setTimeout(() => resolve(result * 2), 1000);
  .then(function (result) {
    alert(result); // 2
    return new Promise((resolve, reject) => {
      setTimeout(() => resolve(result * 2), 1000);
  .then(function (result) {
    alert(result); // 4



If we throw an Error like new Error("Something wrong!")  instead of calling the reject from the promise executor and handlers, it will still be treated as a rejection. It means that this will be caught by the .catch handler method.

The catch() method returns a Promise and deals with rejected cases only. It behaves the same as calling Promise.prototype.then(undefined, onRejected) (in fact, calling obj.catch(onRejected) internally calls obj.then(undefined, onRejected)).
This means that you have to provide an onRejected function even if you want to fall back to an undefined result value - for example obj.catch(() => {}).


The finally() method of a Promise schedules a function, the callback function, to be called when the promise is settled. Like then() and catch(), it immediately returns an equivalent Promise object, allowing you to chain calls to another promise method, an operation called composition.

function checkMail() {
  return new Promise((resolve, reject) => {
    if (Math.random() > 0.5) {
      resolve('Mail has arrived');
    } else {
      reject(new Error('Failed to arrive'));
  .then((mail) => {
  .catch((err) => {
  .finally(() => {
    console.log('Experiment completed');


Promise.resolve() - JavaScript | MDN
The Promise.resolve() method “resolves” a given value to a Promise. If the value is a promise, that promise is returned; if the value is a thenablePromise.resolve() will call the then() method with two callbacks it prepared; otherwise the returned promise will be fulfilled with the value.


Promise.all() - JavaScript | MDN
The Promise.all() method takes an iterable of promises as an input, and returns a single Promise that resolves to an array of the results of the input promises. This returned promise will fulfil when all of the input’s promises have fulfilled, or if the input iterable contains no promises. It rejects immediately upon any of the input promises rejecting or non-promises throwing an error, and will reject with this first rejection message / error.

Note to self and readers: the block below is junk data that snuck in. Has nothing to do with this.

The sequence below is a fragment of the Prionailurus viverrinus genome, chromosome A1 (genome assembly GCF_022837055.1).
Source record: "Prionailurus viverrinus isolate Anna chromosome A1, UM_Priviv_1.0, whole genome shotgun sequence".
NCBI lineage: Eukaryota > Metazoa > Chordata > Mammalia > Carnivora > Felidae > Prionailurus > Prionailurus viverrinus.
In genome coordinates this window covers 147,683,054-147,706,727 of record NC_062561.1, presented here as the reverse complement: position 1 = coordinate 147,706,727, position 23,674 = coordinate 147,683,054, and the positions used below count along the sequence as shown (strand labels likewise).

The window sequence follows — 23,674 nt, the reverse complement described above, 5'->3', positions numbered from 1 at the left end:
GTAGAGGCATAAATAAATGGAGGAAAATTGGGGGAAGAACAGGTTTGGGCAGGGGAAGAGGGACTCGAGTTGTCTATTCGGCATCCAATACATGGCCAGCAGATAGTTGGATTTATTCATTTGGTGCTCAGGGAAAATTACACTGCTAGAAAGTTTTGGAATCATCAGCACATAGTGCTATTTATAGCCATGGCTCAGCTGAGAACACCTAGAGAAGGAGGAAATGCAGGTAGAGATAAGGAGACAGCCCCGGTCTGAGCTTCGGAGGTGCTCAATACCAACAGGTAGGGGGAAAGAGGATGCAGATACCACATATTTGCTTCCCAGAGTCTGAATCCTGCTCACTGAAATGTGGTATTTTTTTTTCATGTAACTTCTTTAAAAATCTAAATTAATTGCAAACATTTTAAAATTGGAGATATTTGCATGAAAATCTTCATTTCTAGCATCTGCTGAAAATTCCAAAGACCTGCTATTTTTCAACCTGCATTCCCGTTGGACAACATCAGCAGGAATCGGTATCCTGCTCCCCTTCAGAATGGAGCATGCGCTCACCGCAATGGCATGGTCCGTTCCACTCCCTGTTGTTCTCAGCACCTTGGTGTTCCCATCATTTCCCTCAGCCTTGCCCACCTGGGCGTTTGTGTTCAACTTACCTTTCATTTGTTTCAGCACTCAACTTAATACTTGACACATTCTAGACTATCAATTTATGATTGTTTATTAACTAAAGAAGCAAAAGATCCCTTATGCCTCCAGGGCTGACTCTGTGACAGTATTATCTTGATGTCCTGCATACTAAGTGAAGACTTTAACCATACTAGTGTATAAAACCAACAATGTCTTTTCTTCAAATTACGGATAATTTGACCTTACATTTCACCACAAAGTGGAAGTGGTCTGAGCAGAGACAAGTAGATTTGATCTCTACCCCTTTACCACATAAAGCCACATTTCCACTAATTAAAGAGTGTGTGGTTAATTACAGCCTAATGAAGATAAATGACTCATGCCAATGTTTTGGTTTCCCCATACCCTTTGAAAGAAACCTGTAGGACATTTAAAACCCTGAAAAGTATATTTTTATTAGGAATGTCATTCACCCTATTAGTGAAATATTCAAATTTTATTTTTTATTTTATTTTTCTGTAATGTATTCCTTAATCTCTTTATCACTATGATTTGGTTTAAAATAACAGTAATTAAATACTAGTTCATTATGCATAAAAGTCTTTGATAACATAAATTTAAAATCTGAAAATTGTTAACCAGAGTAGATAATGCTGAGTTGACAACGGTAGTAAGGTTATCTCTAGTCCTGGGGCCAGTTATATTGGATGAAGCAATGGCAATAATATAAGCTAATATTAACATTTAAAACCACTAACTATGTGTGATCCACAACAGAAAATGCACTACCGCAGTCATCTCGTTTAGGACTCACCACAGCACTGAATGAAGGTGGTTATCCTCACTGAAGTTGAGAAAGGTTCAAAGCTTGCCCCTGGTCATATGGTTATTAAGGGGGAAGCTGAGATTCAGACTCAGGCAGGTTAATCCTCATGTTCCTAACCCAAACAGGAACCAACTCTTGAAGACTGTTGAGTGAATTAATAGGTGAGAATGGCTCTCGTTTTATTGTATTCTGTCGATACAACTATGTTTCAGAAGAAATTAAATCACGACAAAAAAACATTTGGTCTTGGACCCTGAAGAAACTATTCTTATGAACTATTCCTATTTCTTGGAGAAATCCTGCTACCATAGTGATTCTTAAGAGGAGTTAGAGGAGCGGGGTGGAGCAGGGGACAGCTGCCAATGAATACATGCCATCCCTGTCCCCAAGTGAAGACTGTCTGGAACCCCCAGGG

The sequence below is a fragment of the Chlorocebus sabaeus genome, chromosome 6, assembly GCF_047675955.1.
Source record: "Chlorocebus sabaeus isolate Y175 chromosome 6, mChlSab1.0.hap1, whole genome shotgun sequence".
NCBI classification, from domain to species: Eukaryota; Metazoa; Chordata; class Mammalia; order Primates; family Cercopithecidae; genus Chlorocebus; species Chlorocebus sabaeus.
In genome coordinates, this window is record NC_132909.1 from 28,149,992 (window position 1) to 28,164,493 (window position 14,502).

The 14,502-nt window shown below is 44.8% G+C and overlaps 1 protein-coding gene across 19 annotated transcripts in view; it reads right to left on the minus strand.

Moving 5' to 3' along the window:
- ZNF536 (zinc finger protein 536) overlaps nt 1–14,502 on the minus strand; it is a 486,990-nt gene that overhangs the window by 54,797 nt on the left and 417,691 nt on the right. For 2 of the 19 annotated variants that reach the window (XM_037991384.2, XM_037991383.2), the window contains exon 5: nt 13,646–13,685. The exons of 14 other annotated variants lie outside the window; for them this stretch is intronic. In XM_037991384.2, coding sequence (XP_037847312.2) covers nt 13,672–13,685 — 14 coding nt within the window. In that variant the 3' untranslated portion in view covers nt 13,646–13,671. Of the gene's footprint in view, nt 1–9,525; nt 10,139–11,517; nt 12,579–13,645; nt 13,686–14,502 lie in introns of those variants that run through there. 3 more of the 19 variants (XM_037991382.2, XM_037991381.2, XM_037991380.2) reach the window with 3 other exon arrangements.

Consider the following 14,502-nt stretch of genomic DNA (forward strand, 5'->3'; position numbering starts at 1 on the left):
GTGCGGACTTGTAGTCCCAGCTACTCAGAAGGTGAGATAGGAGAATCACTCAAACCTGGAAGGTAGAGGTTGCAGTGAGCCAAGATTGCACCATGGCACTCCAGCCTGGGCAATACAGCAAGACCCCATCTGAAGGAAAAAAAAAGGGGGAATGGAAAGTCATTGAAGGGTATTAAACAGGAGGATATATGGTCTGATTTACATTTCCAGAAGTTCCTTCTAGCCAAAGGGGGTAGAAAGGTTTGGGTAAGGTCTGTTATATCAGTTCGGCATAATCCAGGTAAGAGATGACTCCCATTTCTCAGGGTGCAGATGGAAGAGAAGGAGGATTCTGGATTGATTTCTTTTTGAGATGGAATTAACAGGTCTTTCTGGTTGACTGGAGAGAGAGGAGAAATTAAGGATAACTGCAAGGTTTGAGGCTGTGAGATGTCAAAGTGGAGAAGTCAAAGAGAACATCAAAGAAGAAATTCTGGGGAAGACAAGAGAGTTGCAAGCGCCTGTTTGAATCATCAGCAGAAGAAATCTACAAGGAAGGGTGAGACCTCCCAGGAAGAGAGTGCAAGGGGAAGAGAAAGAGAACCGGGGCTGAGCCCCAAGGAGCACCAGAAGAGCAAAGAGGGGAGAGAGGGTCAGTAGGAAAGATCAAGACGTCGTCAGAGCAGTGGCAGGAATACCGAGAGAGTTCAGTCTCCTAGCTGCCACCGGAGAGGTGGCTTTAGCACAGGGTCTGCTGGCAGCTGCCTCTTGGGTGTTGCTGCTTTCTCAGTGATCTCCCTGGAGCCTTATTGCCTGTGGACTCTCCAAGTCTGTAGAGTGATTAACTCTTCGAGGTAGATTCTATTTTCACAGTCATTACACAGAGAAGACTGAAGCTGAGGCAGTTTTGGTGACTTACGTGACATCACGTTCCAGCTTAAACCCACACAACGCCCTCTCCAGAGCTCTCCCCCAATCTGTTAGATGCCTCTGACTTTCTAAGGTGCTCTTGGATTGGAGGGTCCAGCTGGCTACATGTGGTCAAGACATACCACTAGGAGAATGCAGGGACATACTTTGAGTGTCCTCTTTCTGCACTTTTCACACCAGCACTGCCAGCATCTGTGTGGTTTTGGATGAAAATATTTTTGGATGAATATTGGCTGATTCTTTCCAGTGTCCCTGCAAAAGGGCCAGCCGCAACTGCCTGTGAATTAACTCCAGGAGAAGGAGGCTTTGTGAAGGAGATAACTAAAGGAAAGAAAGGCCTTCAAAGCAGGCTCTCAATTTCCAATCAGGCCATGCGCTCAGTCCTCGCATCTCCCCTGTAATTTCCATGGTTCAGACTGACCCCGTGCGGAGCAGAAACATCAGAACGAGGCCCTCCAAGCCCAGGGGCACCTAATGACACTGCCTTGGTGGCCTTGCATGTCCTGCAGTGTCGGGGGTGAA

It is done when any one of the promises is settled.

  • Example with promises array
return getCurrentUser()
  .then((user) => {
    const foodPromise = attachFavouriteFood && getFood(user.favouriteFoodId);
    const schoolPromise = attachSchool && getSchool(user.schoolId);
    const facultyPromise = attachSchool && attachFaculty && schoolPromise
      .then((school) => getUsers(school.facultyIds));
    return Promise.all([foodPromise, schoolPromise, facultyPromise])
      .then(([food, school, faculty]) => {
        if (food) {
 = food;
        if (school) {
 = school;
          if (faculty) {
   = faculty;
        return user;

Promise.all() will just pass through non-promises, so using undefined is safe. This will scale better to any set of dependencies.


The Promise.allSettled() method returns a promise that fulfills after all of the given promises have either fulfilled or rejected, with an array of objects that each describes the outcome of each promise.
It is typically used when you have multiple asynchronous tasks that are not dependent on one another to complete successfully, or you’d always like to know the result of each promise.
In comparison, the Promise returned by Promise.all() may be more appropriate if the tasks are dependent on each other / if you’d like to immediately reject upon any of them rejecting.